Coffee lovers abound for Karnataka, India! Imagine savoring your morning cup directly at its source on a 19th century coffee plantation in the hills southwestern India. Surrounded by magnificent vistas, extraordinary flora, and rich history, Dan Packel of the New York Times shares this very experience.
LIKE many mornings, this one started with a cup of coffee.
But while our group of four had traveled far to get to this quiet, mountainside veranda in the southwestern Indian state of Karnataka — my wife, Katy, and I from Mumbai, our friends Franklin and Sarah all the way from the United States — our coffee had not.
Our perch was at the center of an old, but still active, coffee plantation, owned by Prasad Poovanna, and the beans that went into the brew we were sipping had been harvested directly from his estate. They had made the short trip to the nearby town of Virajpet, where they were roasted and ground, before being carted back to their source and brewed for our cups.
Savoring the earthy, deeply flavored blend, we watched mists drift across the plantation and the verdant, wooded hills of Coorg beyond. (While the official title of the region has reverted to its original name, Kodagu, the Anglicized version is still widely in use.) For decades, the area has been home to such plantations; now, as they begin to welcome visitors, they are drawing attention for the very hospitality that we were enjoying.
The area was not always so friendly to outsiders. Long ago, before the British began planting coffee here in the 19th century, neighbors feared the military prowess of the Kodavas, the original inhabitants of the region. The thick forests were also home to wild animals, deadly insects and feisty blood-sucking leeches. A lengthy monsoon, which can extend up to six months every year, compounded the menace.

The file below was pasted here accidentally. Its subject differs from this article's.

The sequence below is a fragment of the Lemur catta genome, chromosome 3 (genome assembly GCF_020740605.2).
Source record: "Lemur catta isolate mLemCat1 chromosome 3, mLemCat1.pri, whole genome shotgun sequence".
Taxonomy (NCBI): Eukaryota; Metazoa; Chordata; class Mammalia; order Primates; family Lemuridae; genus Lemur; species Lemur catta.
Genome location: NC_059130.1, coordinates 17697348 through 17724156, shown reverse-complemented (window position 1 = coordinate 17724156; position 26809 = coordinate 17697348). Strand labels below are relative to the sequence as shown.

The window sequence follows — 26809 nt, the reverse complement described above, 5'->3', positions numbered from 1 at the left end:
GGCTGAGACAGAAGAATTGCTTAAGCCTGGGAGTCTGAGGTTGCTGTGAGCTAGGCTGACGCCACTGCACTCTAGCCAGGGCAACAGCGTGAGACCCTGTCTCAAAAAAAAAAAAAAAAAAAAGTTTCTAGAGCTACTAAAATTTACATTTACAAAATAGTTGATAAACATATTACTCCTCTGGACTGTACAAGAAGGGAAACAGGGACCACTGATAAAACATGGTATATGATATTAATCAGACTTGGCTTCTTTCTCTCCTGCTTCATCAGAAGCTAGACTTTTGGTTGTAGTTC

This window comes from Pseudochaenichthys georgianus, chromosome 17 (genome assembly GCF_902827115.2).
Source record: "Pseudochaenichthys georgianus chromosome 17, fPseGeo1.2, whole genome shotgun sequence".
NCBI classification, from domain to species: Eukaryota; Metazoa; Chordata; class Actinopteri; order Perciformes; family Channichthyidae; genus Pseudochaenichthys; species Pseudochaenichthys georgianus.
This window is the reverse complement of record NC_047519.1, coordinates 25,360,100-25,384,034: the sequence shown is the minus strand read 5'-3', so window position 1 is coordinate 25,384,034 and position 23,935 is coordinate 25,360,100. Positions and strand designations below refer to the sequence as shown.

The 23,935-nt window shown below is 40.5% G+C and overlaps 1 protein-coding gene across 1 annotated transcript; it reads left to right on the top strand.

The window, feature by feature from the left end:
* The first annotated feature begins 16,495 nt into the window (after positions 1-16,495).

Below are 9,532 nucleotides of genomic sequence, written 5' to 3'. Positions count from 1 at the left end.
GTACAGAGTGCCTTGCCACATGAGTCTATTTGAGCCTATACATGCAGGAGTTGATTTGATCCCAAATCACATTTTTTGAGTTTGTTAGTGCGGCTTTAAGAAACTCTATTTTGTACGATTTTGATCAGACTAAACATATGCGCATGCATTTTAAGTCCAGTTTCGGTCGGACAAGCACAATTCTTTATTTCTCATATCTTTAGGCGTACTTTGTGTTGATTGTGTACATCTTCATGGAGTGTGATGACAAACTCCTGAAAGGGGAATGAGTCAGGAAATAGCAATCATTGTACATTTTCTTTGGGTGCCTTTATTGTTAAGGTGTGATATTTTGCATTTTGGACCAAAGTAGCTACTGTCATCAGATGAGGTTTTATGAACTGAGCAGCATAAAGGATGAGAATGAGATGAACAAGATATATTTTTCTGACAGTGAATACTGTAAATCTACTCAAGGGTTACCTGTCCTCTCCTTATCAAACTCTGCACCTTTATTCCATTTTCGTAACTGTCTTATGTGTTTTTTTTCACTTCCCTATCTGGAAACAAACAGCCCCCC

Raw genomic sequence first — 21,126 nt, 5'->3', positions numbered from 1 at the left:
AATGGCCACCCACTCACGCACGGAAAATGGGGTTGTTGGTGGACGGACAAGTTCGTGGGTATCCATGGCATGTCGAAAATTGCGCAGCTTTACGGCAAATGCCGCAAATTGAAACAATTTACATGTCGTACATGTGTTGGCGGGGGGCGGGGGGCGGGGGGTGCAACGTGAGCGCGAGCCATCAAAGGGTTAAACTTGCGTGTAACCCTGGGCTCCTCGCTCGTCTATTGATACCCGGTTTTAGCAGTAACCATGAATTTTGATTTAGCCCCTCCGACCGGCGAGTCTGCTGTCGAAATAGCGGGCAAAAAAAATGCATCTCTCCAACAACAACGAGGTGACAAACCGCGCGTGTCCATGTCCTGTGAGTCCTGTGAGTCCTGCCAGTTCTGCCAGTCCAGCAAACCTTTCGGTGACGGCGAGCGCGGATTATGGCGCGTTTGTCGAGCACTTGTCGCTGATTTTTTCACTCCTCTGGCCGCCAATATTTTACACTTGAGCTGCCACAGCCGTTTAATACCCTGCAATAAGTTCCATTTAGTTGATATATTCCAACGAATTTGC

When India gained independence in 1947, the original British planters sold their estates to Kodavas and other South Indians. While the Indian planters initially flourished, the liberalization of the coffee market in the 1990s ushered in an era of greater economic volatility. In recent years, as a strategy for countering the unreliable price of the commodity, these planters have added lodging facilities to their estates.
“It also gives additional income to the women and provides more work during the lean period,” said Suresh Chengappa, proprietor of the homestay Honey Valley, referring to the workers who hand-pick coffee beans in his fields. He and his wife, Susheela, first opened their estate to guests in 1994 after a virus eroded their income from beekeeping, which they still pursue to a lesser degree, along with coffee growing.